The game went viral shortly afterward,[8] when the YouTuber PewDiePie uploaded a Let's Play of the game, causing other influencers to play the game and get millions of views.[7] These videos often included gamers exaggeratedly screaming and panicking, often for comedic effect. The Eight Pages spread across the internet,[11][12][13] and the official website crashed after too many people tried to download the game.[12] Television host Conan O'Brien played the game on his segment "Clueless Gamer".[14]

Critical reception[edit]

Slender: The Eight Pages was largely praised by game critics. Many reviewers thought that the horror was effective despite its minimalist approach and crude graphics. They also liked the way the game built tension through its atmosphere; IGN's Charles Onyett and Evan Killham of VentureBeat wrote that it elicited a sense of helplessness and vulnerability.[a] IndieWire named The Eight Pages one of their Top 10 Indie Games of 2012.[20]

In contrast, Sofia Wyciślik-Wilson of TechRadar and Jim Norris of PC World considered the limited gameplay ultimately to its detriment. Wyciślik-Wilson did praise the suspenseful atmosphere, which she considered enhanced by the simple graphics and lighting. However, she criticized the "dull" gameplay and pacing, saying that it was repetitive and lacked variety: "Unfortunately [...] it's a bit boring". Both Wyciślik-Wilson and Norris felt that The Eight Pages lacked originality compared to other Slender Man fan creations.[2][3]


The success of Slender: The Eight Pages led Parsec Productions to partner with Blue Isle Studios to create a sequel. The team behind Marble Hornets co-wrote the script.[12] When it was announced, the developers wrote that it would have "more levels, improved visuals, and an engaging storyline".[21] Highly anticipated by fans, Slender: The Arrival was released in March 2013. While critics praised the story and presentation, they also felt it was inferior to the original and overly relied on jump scares.[12] GamesRadar+'s Edwin Evans-Thirwell felt it was largely the same game with negligible improvements, spread across multiple levels.[22] The Arrival's narrative retroactively provides context for the original's events,[4] and one of the characters, Kate, is revealed as the player character of The Eight Pages.[12] The second level is a re-imagining of the first game.[22]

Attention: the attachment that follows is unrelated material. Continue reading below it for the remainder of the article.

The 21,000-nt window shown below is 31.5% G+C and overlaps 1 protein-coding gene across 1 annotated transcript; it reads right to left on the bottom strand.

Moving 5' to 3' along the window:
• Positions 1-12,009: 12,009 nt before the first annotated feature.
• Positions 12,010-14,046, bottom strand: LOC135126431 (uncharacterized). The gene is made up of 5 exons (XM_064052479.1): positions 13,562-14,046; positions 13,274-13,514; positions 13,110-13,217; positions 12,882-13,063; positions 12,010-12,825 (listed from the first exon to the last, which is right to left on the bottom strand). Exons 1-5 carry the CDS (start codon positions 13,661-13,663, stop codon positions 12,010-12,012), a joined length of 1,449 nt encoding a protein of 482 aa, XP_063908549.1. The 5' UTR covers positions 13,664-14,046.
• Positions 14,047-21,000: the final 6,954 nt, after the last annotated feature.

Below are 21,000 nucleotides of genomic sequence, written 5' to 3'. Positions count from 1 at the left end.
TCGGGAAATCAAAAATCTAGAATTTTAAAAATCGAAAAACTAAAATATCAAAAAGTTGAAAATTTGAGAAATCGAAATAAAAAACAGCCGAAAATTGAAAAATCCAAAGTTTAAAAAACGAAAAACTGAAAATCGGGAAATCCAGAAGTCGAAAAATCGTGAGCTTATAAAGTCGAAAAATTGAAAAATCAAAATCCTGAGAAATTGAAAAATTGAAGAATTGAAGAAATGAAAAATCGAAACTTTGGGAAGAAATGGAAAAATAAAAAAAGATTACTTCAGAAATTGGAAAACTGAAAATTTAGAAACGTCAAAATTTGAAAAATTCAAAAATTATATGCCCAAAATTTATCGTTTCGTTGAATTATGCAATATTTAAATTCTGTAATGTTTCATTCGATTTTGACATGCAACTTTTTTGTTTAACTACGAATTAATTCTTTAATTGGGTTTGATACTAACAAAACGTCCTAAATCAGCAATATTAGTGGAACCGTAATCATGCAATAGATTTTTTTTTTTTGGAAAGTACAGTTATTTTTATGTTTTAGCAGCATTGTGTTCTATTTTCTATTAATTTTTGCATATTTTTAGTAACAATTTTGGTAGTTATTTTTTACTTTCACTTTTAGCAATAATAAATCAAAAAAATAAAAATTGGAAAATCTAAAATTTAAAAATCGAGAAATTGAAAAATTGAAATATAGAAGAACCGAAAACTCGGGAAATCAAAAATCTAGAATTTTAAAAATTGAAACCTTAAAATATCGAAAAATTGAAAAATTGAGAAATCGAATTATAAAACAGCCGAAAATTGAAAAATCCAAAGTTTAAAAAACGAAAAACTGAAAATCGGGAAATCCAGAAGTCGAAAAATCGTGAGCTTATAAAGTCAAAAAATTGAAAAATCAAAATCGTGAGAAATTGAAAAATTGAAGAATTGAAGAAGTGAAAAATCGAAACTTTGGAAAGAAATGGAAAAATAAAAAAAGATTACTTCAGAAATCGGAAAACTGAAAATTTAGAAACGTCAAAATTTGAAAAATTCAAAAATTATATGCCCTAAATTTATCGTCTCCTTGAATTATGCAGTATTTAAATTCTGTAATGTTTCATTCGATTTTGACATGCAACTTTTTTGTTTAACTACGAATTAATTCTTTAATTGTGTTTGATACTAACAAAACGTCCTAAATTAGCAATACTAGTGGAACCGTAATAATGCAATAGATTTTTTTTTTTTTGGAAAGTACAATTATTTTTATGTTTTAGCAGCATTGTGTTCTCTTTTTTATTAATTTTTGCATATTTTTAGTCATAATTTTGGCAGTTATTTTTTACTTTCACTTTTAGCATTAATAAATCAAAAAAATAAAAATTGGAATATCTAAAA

The success of Resident Evil 4 (2005) caused AAA survival horror games to opt for mainstream appeal by following the conventions of shooter games. This approach was challenged by cheaper indie titles such as Amnesia: The Dark Descent (2010), Five Nights at Freddy's (2014) and Slender: The Eight Pages which favored atmosphere over action and restricted player autonomy — often arming them with nothing more than a flashlight.[1][23][24]

Game Developer's Kate Reichert thought that Slender: The Eight Pages' success proved that indie games, even simple titles made by lone developers, could seriously compete with mainstream games. Reichert attributed the Slender Man creepypasta's mainstream success to the game.[11] The Eight Pages inspired many independent developers to make their own Slender fangames,[25][26] including a co-op Half-Life 2 (2004) mod based on it.[b] In their book-length study on Slender Man, Shira Chess and Eric Newsom described The Eight Pages and The Arrival as the most successful Slender Man games. They wrote that while the Slender series did not innovate on the lore, it played a role in expanding the creepypasta's audience. Their popularity shifted the Slender Man fandom's activity from forums to video games, leading to an influx of younger fans.[26]

GamesRadar+ retrospectively described Slender: The Eight Pages as "a classic moment in horror gaming".[31] In 2015, Eurogamer's Dan Whitehead compared The Eight Pages' impact on horror games to what The Blair Witch Project (1999) did for horror films. He wrote that the game "reduced horror gaming to its purest essence, the delicious panic-inducing thrill of being pursued". While it may have been low-quality and lacked lasting popularity or replay value, it "nudged horror gaming onto a different path [like how The Blair Witch Project] also revived and refreshed the genre".[25] The Eight Pages sparked the beginning of an unofficial video game series, with a term coined by fans as the Slender Man Mythos.


  1. ^ Attributed to multiple references:[1][15][16][17][5][18][19][11]
  2. ^ Attributed to multiple references:[27][28][29][30]


  1. ^ a b c d e Gardner, Jack (August 10, 2012). "Slender". Game Informer. Archived from the original on August 18, 2017. Retrieved May 26, 2023.
  2. ^ a b c d Norris, Jim (August 9, 2013). "Review: The gaming is thin in free survival horror Slender: The Eight Pages". PC World. Archived from the original on May 29, 2023. Retrieved May 25, 2023.
  3. ^ a b Wyciślik-Wilson, Sofia (July 27, 2017). "Slender: The Eight Pages review". TechRadar. Archived from the original on May 25, 2023. Retrieved May 25, 2023.
  4. ^ a b c Kyllo, Blaine (May 25, 2014). "Bask in the terror of the Slender Man with 'The Arrival'". The Globe and Mail. Archived from the original on June 22, 2015. Retrieved March 6, 2024.